Use this URL to cite or link to this record in EThOS: https://ethos.bl.uk/OrderDetails.do?uin=uk.bl.ethos.781279
Title: Developing an incident command system framework for natural hazards in the United Arab Emirates (UAE)
Author: Alawadhi, S.
ISNI:       0000 0004 7966 9099
Awarding Body: University of Salford
Current Institution: University of Salford
Date of Award: 2019
Availability of Full Text:
Access from EThOS:
Access from Institution:
Abstract:
It is beyond dispute that natural hazards cause significant damage to physical and human domains, with more disasters occurring in the last 25 years are increasingly linked to climate change. Therefore, there is a growing need to minimise the dangers and threats faced by individual countries. Due to its geographical location and environmental conditions, the United Arab Emirates (UAE) is particularly exposed to various natural hazards, resulting in both the infrastructure and urbanisation being at risk. The uncertainty and complexity of emergencies requires particular arrangement responses from emergency agencies, such as the civil defence, and police services to share in minimising the impact of the emerging threats. The reoccurrence of hazards and their impact suggest that the implementation of the emergency response system and the incident command are wrong, or that there is a gap found between the theory and practice in emergency response. Consequently, the UAE has realised the necessity for implementing an appropriate hazard response system to avert and mitigate the potential consequences of the hazards and to deal with future emergencies. This has proven beneficial in the identification and evaluation of the primary vital factors and gaps in the implementation of the incident command system, in particular, the Civil Defence General Command (CDGC) agency used as a case study for this research. Thus, this research aims to develop an incident command system framework based on a feasibility assessment to facilitate emergency response, increase capacity, and enhance resilience of the CDGC in dealing with hazards in the UAE. To achieve this aim the research employed exploratory sequential mixed method approach to collect and analyse the required data. In the first stage, qualitative semi-structured interviews were conducted with Gold and Silver commanders (n=15). These commanders were selected due to their high positions in their departments, with the Gold commander in the role of a general director, and the Silver commander as a deputy director at the CDGC agency. In addition, thematic analysis was used to identify key critical factors of the incident command system, which were; implementation, organisational, individual, barriers and driver factors in the current deployment of the incident command structure. The second stage of the investigation employed questionnaires survey to measure and examine the perceptions and values of the Bronze commanders (n=153). These commanders were selected due to their job roles in the operational field as they being first responders to incidents. A Kruskal -Wallis test (KWt) was used to examine whether there were any significant relationships between the independent variables (CD departments, job position and academic qualification) and the dependent variables (the incident command system factors) at level (p < 0.05). Thereafter, further questionnaires were collected from experts (n=11), which helped in achieving the UAE incident command framework validation. A sample size of experts was selected to reduce bias associated with a decrease in the possibility of data response. Generally, the higher commander ranks tended to reveal excellent judgment regarding the research results, in accordance with their years of experience, which was more than 11 years and above. The realisation of key contributions to awareness and understanding completed the knowledge gap by presenting a developed incident command system framework that addressed the key factors associated with the successful implementation of the incident command system adaptable to the UAE's environmental conditions. This research identified and evaluated the critical factors of implementation, organisational, individual, barrier and driver of the incident command system in the CDGC agency in the UAE. The barrier factors were treated statistically to build an improvement strategy for an effective emergency response. This research has practical implications for the incident commanders as it actively assures improved operation of the incident command system currently in place, so that it enhances the capabilities within the CDGC agency during emergency response operations. By doing so, emergency agencies in the UAE can be more effective and efficient. As a result, the proposal of a new framework contributed to a more detailed and less confusing system that overcome the identified barriers and aided successful emergency management.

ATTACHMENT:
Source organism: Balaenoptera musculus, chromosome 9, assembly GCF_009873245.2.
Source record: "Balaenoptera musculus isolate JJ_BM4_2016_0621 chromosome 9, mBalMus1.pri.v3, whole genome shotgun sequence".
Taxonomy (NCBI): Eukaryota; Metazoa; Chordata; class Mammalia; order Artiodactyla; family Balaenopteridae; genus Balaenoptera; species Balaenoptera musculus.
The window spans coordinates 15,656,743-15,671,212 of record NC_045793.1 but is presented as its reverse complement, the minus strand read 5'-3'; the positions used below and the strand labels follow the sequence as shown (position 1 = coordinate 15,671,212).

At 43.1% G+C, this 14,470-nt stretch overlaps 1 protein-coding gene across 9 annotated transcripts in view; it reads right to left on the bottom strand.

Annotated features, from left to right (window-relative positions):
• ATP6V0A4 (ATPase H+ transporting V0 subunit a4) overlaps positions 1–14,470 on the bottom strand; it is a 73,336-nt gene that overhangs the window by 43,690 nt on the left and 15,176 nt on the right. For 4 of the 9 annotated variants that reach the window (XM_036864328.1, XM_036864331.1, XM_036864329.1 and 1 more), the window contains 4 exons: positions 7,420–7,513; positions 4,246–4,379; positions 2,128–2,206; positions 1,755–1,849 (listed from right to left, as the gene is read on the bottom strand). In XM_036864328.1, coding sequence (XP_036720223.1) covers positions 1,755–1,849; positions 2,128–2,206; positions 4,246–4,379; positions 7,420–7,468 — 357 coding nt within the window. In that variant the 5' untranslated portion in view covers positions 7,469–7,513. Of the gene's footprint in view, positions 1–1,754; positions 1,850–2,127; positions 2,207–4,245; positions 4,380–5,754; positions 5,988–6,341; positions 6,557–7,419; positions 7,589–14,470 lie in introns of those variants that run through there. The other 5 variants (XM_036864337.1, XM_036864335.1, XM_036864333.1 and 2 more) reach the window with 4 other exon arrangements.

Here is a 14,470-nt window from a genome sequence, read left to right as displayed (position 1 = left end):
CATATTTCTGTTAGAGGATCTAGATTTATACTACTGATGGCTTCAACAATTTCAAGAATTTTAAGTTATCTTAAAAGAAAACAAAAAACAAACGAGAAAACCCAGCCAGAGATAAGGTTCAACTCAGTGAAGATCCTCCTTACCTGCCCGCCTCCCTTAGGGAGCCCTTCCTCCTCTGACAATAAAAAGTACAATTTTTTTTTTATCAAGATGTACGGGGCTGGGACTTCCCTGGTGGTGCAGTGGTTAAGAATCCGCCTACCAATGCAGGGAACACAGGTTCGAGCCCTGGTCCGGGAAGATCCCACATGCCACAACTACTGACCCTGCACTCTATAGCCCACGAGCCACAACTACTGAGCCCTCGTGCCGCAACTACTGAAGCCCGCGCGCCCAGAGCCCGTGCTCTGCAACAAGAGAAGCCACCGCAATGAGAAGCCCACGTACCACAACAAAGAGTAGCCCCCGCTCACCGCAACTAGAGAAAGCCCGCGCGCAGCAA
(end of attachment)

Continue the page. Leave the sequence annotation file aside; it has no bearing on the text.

Supervisor: Not available Sponsor: Not available
Qualification Name: Thesis (Ph.D.) Qualification Level: Doctoral
EThOS ID: uk.bl.ethos.781279  DOI: Not available
Share: